MURDER TRIAL OPENS SEPT. 8
Black's Harbor, July 4
- Sergt. Tom Roland Hutchings, 21-year old armourer in the Royal Air Force,
stationed at Pennfield, late Friday afternoon was committed to stand trial at
the next court having criminal jurisdiction in the County of Charlotte for the
murder of Bernice Connors. The next sitting of the Charlotte Circuit Court is
scheduled to open at St. Andrews on Tuesday, Sept. 8.
Accused heard 36 prosecution witnesses testify against him, asked not a single question and informed Magistrate E.A. Nason prior to being committed to jail to await trial, that he had nothing to say and did not wish to call any witnesses in his own behalf.
Friday afternoon Dr. John M. Roussel, medico-legal expert, and assistant to Dr. R. Fontaine, in the Province of Quebec medico-legal laboratory, testified that he had discovered a number of human blood stains on the R.A.F. uniform handed to him by Detective Staff Sergeant F.W. Davis of the R.C.M.P. and Sergeant Davis told of securing the uniform from Hutchings at the Pennfield air station.
During the two day preliminary hearing, Hutchings was not represented by counsel, while H.M. Groom, clerk of the peace for Charlotte County conducted the prosecution and had associated with him E.B. McLatchey, of the attorney-general's department. Flt.-Lieut. Elvanson, of the R.A.F. attended court proceedings and took a watching brief for the Air Force.
Friday afternoon the
first witness was R.C.M.P. Constable William Charley, who told of his
investigation concerning measurements and positions where he had found certain
objects. He said he had put stakes into the ground at certain spots where
objects were found, and made a notation on each of what had been found in that approximate
The second witness of the afternoon was Detective Staff Sergeant F.W. Davis of the R.C.M.P. He told of coming to Black's Harbor in the early morning of June 8 arriving here at 12:15 a.m. He told of his investigation at the spot where the body of the girl was found and said that at 9 o'clock that morning, June 8, he interviewed the accused, Sgt., Tom Roland Hutchings, at the R.A.F. station at Pennfield in the presence of Wing Commander Crocker, Squadron Leader Musgrave, Corporal Tudor and Constable Evans.
"I gave the accused the customary warning. I told him he did not have to answer any questions. He said he clearly understood the warning and he gave me a short resume of what he had done on the night of Friday, June 5.
I asked him for the uniform he wore on Friday night. He was wearing it at the time, and took it off and gave it to me. I also took several other articles of clothing from his room. He was wearing glasses when I interviewed at Pennfield," said the witness.
He said he took from the room of the accused, and with the consent of the accused, two pairs of socks, two handkerchiefs, two collars, a tie, a suit of underwear and a pair of shoes. These were later turned over to R.C.M.P. Corporal Prime.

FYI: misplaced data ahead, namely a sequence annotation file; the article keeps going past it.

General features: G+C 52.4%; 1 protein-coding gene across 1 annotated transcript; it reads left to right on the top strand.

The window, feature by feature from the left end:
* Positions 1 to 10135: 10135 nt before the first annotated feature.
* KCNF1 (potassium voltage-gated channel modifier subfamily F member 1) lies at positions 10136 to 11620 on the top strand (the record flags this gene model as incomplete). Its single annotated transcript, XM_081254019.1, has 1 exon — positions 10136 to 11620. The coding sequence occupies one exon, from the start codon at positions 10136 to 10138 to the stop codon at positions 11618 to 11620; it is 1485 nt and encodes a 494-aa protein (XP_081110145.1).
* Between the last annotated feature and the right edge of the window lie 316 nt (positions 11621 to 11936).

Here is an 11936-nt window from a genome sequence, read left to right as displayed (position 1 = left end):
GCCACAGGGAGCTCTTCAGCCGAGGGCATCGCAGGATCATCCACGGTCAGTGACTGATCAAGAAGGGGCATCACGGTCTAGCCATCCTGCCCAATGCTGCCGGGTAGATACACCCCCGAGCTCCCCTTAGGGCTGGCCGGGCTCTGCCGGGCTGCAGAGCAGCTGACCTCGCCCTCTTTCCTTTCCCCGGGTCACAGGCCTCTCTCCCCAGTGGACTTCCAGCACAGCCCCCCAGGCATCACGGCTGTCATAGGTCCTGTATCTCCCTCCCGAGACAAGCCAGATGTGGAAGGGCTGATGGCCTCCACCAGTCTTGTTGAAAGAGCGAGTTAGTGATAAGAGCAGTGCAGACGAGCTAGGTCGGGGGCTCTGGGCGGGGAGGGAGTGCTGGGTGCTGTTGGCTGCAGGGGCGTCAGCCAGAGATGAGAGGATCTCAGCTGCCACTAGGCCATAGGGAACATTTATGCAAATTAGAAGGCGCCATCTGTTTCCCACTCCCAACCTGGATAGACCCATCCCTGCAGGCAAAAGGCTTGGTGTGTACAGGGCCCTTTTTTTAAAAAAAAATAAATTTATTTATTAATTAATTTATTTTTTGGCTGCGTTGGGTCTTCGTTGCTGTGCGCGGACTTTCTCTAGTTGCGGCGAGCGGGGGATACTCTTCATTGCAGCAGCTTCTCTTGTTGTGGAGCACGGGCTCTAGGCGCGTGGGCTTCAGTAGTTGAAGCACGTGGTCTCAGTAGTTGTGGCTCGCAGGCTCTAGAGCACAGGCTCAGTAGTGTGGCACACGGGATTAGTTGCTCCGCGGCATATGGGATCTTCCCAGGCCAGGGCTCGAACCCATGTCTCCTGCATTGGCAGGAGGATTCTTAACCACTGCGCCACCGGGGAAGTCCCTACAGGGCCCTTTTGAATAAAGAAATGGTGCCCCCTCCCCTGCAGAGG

"On the morning of June 10, while looking around the Community Hall here, I discovered a bluish handkerchief near the kitchen door. The handkerchief was stained. I kept this in my possession and turned it over to Dr. J.M. Roussel in Montreal on the morning of June 25.
I interviewed the accused in the jail at St. Andrews on June 13, and asked him to give me a ring he had on his finger, and he gave me the ring," continued the witness.
The tunic, trousers and belt taken from the accused at Pennfield were produced at this point, and offered and received in evidence as well as a pair of shoes, a handkerchief found by the witness outside the Community Hall and several other articles taken from the room of Hutchings at the air station.
Detective Sergeant Davis said he located a rock, stained with blood on the highway near the spot where the body of Miss Connors was discovered. He found the rock on June 10, and this too was handed over to Dr. Rousell, and identified by the witness in court and submitted in evidence.
The article of clothing taken from the body of Miss Connors were identified by the witness, and likewise offered in evidence. He said he had instructed G. Percy Rigby, St. Stephen, to draw a plan of the area in which the body of Miss Connors was found.
John M. Roussel was the third witness of the afternoon. He said he had studied
medico-legal work in Paris and since 1932 had been an associated with Dr. R.
Fontaine in Montreal as assistant. He told of Detective Staff Sergeant Davis
leaving a number of articles with him and Dr. Fontaine on the morning of June
25, including a complete airman's uniform - tunic, trousers and belt.
The witness identified the uniform in court as the one handed to him, and said he had made an examination of the clothing and found a number of blood stains on the tunic and trousers.
"I would say the stains were human blood stains," said the witness, and then went into details as to the different places such stains had been found. He said there was a single dark stain on the belt, and was of the opinion it too was a blood stain, but could not say that it was human blood stain.
Dr. Roussel said he was unable to group the blood from the stains. He attributed this to the fact that stains that had been on cloth for some time or on cloth which had been submitted to heat lose their properties, therefore making it impossible to group the blood.
witness said he has not completed his examination of the various articles as of
yet other than ascertaining that the blood stains on the skirt and blouse were
SOURCE: The Saint Croix Courier (St. Stephen, NB) - July 9, 1942.